Exhibit depicts secret mission to find Titanic
The Titanic might have rested undiscovered on the ocean floor for much longer if a top-secret Cold War Navy mission hadn’t taken place.
The once-classified story behind the discovery is part of National Geographic’s new exhibition “Titanic: The Untold story.” The exhibit, which opened Wednesday in Washington, D.C., and runs through Jan. 6, details oceanographer Robert Ballard’s discovery and showcases items recovered from survivors and lifeboats.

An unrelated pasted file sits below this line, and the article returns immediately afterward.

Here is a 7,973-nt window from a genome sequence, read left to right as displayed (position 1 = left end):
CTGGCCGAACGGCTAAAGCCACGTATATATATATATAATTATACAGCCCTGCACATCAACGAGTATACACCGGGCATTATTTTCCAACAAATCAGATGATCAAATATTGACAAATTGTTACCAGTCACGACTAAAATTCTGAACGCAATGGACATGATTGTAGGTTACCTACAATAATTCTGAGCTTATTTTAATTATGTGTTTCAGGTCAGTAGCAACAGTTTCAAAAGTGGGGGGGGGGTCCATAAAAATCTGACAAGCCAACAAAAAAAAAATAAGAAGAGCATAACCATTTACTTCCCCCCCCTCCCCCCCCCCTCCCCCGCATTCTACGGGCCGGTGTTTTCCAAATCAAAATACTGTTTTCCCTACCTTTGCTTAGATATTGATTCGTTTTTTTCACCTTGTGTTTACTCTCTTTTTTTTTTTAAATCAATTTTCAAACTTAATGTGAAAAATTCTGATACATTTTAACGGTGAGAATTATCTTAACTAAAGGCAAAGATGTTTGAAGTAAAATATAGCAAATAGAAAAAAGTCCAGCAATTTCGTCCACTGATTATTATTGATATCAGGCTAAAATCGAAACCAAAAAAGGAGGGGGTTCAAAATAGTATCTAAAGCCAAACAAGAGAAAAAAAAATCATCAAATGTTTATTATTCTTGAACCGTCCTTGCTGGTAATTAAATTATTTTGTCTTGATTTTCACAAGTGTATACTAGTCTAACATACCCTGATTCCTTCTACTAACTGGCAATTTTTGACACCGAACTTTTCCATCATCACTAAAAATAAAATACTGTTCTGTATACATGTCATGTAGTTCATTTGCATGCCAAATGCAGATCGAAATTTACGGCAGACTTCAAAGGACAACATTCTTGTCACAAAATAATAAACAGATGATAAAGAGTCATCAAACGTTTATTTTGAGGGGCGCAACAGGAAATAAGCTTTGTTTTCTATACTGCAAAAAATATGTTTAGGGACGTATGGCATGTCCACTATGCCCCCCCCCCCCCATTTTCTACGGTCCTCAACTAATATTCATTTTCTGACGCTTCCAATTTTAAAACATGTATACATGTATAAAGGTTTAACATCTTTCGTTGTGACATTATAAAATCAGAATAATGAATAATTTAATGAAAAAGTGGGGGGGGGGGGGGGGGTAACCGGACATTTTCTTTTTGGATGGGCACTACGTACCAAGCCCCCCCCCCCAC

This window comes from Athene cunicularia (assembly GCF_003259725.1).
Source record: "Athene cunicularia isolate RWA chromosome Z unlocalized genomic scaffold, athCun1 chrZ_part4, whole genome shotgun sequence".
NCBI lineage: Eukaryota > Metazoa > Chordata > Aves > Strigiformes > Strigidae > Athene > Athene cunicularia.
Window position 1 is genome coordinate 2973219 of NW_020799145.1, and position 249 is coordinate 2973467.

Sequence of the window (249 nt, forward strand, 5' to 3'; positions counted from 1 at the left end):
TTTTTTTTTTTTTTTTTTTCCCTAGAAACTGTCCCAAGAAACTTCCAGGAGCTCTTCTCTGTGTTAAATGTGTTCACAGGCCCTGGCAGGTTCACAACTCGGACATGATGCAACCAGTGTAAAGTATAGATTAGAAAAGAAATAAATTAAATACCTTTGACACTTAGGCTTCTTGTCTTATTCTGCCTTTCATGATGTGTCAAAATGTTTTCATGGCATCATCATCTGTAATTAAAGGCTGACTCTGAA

In 1985, the Navy commissioned Ballard to use submersible technology to explore the wreckage of two nuclear submarines — the USS Thresher and the USS Scorpion — that sank in the north Atlantic during the Cold War. The U.S. government wanted to know about the subs’ environmental impact and whether foul play was involved, he said.
Ballard got permission from Ronald Thunman, who was deputy chief of naval operations for submarine warfare, to look for the Titanic when he was done. He had 12 days to do it.
Ballard calculated its debris field, which he likened to following a deer’s footprints. And at 2 a.m. on Sept. 1, 1985, Ballard and several crew members saw the images of the Titanic’s boiler.
“We were at the very spot Titanic sank. We were there.”
This photo of the Titanic’s bow railing is part of the exhibition in Washington.